Some of the 43 million Americans who could see some—if not all—of their student loans forgiven this year might need to start saving for a tax bill.
Forgiven debt will be taxed in Arkansas, California, Indiana, Minnesota, Mississippi, North Carolina and Wisconsin unless lawmakers in those states change laws, said Jared Walczak, vice president of state projects for the Tax Foundation. Historically, state and federal governments have taxed debt forgiveness, but Congress added an exemption for student loans discharged through 2025 in the 2021 American Rescue Plan Act. Not all states have since changed their tax laws to align with federal policy, leading to a variety of approaches in how to handle student loan relief.
President Biden unveiled a plan last month to cancel up to $10,000 in student loans for Americans earning less than $125,000 per year or couples who make less $250,000. Pell Grant recipients will receive up to $20,000 in relief.
How much a person could owe in state taxes depends on total income, their state’s tax rates and other factors. Experts expect the loans to result in a couple hundred dollars more in taxes for affected borrowers.
But advocates are optimistic that the money ultimately won’t be taxed in many states.
“The story’s not written yet about which states will or will not,” said Cody Hounanian, executive director of the Student Debt Crisis Center. “We’re very optimistic that many states will take action to make sure that cancellation is not taxed. Because obviously it undermines the value of a policy designed to help working- and middle-class families. I know there’s a lot of fear out there, but we still have many unanswered questions.”
He encouraged borrowers in any of the seven states to speak up and advocate for lawmakers to make debt relief tax-exempt.
Since Biden’s announcement, several states without clear laws on the books about taxing debt forgiveness have said the relief won’t be taxed. Lawmakers in California are pledging to change policies to ensure it is exempt, the Los Angeles Times reported.
Walczak said those lawmakers have a narrow window in which to act, because taxpayers can start filing tax returns early next year. If state officials wait until closer to the April 15 filing deadline, the potential for issuing refunds or requiring filers to file amended returns is greater, he said.
“That’s a headache that everyone would prefer to avoid if they’re going to make this change, so there’s some urgency in changing it if policy makers wish to do so,” he said.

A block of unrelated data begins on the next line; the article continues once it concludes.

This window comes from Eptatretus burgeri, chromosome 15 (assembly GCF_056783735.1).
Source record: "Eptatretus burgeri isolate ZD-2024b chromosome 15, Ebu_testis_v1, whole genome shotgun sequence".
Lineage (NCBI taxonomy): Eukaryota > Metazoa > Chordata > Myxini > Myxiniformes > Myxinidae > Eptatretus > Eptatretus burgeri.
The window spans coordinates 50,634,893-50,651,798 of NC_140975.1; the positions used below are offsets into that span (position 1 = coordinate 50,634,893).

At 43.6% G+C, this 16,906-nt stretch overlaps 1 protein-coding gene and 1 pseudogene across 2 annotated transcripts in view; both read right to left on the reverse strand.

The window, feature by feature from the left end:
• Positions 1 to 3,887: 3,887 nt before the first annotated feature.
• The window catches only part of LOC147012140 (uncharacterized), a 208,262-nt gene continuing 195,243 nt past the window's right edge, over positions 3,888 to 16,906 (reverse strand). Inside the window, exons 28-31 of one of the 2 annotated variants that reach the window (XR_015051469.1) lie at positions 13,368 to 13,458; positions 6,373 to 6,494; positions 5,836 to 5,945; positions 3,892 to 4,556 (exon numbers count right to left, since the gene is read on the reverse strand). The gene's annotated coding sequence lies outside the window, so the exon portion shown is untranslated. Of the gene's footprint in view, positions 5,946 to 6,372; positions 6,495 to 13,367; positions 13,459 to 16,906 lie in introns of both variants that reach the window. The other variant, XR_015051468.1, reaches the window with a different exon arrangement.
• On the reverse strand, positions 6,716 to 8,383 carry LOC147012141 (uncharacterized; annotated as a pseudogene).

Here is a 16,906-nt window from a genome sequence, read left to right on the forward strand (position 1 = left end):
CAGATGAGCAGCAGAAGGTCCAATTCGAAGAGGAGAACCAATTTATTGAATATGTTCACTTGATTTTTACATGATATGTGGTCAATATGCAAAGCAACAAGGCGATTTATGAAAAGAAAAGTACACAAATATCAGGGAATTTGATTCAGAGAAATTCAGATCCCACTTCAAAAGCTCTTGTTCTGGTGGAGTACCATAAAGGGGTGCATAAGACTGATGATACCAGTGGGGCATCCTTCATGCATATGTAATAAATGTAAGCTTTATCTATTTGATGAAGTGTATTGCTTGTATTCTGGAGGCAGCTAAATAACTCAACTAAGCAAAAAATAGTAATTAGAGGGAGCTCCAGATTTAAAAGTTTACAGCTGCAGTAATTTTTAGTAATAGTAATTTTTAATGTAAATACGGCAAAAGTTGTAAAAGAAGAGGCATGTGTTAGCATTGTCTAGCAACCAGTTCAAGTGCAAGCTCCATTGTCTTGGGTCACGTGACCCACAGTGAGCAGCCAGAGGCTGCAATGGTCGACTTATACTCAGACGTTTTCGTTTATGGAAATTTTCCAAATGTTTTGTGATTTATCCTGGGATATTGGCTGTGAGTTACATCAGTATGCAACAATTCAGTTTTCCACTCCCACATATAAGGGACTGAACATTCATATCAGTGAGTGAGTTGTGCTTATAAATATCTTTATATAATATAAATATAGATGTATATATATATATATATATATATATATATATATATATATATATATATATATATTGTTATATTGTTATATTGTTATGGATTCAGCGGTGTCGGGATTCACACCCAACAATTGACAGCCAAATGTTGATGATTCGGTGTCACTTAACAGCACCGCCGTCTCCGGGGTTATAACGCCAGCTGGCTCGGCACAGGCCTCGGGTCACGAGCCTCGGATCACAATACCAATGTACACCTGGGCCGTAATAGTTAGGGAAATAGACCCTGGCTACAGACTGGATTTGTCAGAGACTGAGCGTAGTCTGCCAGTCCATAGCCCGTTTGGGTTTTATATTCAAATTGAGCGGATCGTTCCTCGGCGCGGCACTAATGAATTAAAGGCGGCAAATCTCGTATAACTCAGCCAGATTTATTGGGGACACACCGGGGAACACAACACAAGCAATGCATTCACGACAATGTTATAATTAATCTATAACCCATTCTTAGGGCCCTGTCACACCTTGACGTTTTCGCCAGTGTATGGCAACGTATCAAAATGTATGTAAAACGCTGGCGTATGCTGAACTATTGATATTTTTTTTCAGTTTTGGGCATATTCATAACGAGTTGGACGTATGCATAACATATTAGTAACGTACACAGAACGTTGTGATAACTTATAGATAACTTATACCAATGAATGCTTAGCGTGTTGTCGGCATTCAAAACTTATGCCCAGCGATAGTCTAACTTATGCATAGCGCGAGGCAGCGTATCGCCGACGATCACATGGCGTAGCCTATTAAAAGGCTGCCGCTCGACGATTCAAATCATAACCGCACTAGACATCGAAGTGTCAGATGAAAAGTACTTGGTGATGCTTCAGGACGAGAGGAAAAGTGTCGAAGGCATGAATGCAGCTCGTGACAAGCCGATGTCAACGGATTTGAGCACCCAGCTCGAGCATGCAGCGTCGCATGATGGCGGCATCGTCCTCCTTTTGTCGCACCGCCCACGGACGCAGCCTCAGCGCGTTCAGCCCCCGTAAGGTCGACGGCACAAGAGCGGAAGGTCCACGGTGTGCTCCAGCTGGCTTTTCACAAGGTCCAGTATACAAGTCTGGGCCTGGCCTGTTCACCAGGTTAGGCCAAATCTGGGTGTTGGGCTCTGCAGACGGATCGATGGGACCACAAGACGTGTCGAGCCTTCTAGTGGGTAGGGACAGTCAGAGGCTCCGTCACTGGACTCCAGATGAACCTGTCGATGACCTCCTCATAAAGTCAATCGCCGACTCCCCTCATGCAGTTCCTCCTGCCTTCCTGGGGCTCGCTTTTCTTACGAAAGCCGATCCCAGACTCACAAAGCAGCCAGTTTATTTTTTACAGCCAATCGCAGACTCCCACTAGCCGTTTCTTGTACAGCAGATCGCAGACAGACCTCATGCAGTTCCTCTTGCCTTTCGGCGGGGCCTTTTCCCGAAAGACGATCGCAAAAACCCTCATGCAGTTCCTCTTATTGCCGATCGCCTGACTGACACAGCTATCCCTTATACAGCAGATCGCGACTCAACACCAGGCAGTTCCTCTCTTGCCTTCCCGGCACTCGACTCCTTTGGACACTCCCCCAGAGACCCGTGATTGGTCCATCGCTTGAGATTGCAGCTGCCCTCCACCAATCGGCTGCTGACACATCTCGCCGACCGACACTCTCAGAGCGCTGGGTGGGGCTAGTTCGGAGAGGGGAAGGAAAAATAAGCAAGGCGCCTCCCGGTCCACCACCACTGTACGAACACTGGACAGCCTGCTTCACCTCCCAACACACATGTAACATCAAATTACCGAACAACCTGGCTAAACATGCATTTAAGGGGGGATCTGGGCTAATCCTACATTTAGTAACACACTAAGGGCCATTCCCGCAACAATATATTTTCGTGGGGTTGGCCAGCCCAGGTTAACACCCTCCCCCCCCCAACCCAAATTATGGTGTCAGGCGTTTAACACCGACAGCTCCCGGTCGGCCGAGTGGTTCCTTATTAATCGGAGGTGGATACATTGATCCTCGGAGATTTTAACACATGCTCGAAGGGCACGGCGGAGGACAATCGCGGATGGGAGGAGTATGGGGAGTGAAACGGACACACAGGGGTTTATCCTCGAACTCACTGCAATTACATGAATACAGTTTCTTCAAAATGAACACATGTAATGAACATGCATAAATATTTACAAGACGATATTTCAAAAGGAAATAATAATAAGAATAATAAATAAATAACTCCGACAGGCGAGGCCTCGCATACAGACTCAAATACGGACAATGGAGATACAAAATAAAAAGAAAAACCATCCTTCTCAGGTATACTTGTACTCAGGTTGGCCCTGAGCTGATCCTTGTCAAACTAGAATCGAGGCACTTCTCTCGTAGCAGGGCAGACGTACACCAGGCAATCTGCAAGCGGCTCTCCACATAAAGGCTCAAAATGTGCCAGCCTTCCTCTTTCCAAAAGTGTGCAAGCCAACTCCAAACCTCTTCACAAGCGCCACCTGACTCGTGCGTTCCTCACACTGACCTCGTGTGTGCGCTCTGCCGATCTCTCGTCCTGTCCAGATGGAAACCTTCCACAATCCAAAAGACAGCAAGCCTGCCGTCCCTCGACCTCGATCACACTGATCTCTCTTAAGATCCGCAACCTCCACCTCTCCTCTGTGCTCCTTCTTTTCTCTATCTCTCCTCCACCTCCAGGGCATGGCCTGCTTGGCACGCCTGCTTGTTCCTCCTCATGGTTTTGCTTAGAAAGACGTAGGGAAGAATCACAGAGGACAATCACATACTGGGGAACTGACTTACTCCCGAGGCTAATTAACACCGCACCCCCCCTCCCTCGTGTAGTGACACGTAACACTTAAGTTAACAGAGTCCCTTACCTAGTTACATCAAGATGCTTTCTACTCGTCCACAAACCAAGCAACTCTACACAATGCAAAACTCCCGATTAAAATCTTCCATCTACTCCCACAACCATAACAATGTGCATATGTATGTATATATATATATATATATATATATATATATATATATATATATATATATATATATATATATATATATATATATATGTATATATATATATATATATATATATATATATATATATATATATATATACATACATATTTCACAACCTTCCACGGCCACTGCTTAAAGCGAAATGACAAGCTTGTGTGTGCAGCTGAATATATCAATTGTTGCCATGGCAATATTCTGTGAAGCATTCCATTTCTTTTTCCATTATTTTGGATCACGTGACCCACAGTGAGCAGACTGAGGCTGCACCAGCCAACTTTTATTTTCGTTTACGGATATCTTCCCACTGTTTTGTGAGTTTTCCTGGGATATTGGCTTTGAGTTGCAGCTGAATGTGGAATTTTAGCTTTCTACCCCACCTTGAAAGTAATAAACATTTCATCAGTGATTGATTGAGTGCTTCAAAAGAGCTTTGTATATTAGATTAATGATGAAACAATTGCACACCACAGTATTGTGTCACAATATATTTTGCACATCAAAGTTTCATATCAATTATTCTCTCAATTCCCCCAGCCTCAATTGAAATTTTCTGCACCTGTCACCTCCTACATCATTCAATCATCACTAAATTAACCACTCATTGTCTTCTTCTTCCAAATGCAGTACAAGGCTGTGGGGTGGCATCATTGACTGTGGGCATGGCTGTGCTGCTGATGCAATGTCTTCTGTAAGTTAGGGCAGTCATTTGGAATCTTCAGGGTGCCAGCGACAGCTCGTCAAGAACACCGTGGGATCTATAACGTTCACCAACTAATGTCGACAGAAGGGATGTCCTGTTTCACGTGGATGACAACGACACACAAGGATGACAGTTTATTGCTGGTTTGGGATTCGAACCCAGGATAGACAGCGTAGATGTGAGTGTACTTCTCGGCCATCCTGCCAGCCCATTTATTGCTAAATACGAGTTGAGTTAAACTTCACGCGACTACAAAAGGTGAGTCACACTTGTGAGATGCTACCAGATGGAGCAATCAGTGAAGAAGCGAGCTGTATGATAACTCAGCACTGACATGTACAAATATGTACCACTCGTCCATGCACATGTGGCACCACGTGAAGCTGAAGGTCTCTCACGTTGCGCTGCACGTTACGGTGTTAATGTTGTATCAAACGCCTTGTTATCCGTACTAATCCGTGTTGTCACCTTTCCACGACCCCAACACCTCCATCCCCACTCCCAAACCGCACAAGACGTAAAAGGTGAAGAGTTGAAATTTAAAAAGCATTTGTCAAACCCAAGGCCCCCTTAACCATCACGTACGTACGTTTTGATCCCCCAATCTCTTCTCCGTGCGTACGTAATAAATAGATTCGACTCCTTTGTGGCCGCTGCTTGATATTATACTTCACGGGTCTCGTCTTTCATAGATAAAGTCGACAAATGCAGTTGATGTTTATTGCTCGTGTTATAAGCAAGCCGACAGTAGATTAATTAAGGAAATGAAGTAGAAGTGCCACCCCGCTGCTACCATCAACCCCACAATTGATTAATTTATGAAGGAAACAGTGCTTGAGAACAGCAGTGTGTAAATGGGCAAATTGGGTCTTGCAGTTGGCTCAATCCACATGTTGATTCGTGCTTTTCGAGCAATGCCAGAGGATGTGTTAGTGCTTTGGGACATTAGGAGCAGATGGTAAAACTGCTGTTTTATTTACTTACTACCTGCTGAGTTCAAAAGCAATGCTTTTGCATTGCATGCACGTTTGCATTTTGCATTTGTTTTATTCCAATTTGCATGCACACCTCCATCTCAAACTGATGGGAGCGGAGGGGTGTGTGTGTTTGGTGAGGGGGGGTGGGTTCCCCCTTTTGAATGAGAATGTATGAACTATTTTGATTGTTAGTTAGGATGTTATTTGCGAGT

If some states end up taxing the forgiven debt, Walczak said there will be “significant confusion” for taxpayers, and enforcement will be difficult. The Biden administration has directed loan servicers not to issue a 1099-C—the tax form used to declare canceled debt—to individuals who have their debt discharged. Without that form, states won’t be able to easily determine who owes taxes, but taxpayers are still obligated to report the debt as income.
“This is an area where we can expect significant tax underpayments that would require correction but probably don’t make sense to think of in terms of tax fraud,” he said. “These will be, in many cases, honest mistakes. States still pursue honest mistakes.”
He hopes tax-preparation software and tax preparers make the necessary adjustments to ensure that individuals are reporting all their taxable income.
The U.S. Department of Education, which is administering the debt-relief program, has said borrowers will be able to apply for relief in October.
As states began confirming that the canceled loans would be taxed, Hounanian with the debt crisis center said he saw fear and misinformation spreading online, with some suggesting that debt relief was “just another scam to take tax money.”
“This isn’t some sort of bait and switch,” he said. “The president has done his part in canceling student debt at the federal level. Lawmakers in Congress, including Senate Majority Leader [Chuck] Schumer, made sure that federal taxes would not apply here, and now we’ve got to do the work to make sure that states do the same … This is just an issue of complex policy that needs to be straightened out.”
Hounanian said that even if the states don’t change their laws, many of the affected borrowers won’t have a large tax burden. About 90 percent of the borrowers included in Biden’s debt cancellation plan make less than $75,000 a year.
“This is not necessarily going to mean a tax bomb for millions of Americans,” he said. “This is more of a policy discussion right now. We’re going to straighten it out so that no one has to worry about this. This plan is going to reach people who need it most.”